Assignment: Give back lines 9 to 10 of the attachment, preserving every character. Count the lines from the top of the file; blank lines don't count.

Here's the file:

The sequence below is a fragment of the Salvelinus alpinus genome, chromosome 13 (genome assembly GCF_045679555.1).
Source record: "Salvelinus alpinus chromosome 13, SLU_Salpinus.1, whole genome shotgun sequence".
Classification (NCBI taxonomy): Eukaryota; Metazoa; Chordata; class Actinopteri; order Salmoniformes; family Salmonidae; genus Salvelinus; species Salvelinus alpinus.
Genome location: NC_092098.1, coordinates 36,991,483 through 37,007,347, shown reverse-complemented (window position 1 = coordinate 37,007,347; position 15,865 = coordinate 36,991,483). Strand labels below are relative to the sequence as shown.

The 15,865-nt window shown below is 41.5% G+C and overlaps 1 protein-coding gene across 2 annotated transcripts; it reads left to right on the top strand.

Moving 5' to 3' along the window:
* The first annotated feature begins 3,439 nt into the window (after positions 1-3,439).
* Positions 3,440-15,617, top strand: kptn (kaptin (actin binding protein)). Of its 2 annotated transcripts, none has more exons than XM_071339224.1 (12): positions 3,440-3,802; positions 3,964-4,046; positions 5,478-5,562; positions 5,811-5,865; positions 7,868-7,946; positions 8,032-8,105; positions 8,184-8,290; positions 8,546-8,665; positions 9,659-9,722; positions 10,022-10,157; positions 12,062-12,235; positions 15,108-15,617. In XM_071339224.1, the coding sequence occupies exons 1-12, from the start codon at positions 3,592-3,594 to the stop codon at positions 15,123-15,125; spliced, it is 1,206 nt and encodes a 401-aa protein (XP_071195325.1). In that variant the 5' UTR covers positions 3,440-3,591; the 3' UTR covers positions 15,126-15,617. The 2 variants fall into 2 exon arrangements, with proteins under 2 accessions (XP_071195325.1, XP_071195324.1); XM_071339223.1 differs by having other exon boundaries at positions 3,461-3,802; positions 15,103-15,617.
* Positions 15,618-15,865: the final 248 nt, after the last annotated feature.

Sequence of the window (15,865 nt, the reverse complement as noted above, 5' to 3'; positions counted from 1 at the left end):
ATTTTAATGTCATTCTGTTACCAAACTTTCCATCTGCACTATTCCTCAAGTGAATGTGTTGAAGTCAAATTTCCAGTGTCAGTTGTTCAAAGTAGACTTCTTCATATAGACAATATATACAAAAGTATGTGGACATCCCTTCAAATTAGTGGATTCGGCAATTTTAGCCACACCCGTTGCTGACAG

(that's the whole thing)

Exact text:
* Positions 15,618-15,865: the final 248 nt, after the last annotated feature.

Sequence of the window (15,865 nt, the reverse complement as noted above, 5' to 3'; positions counted from 1 at the left end):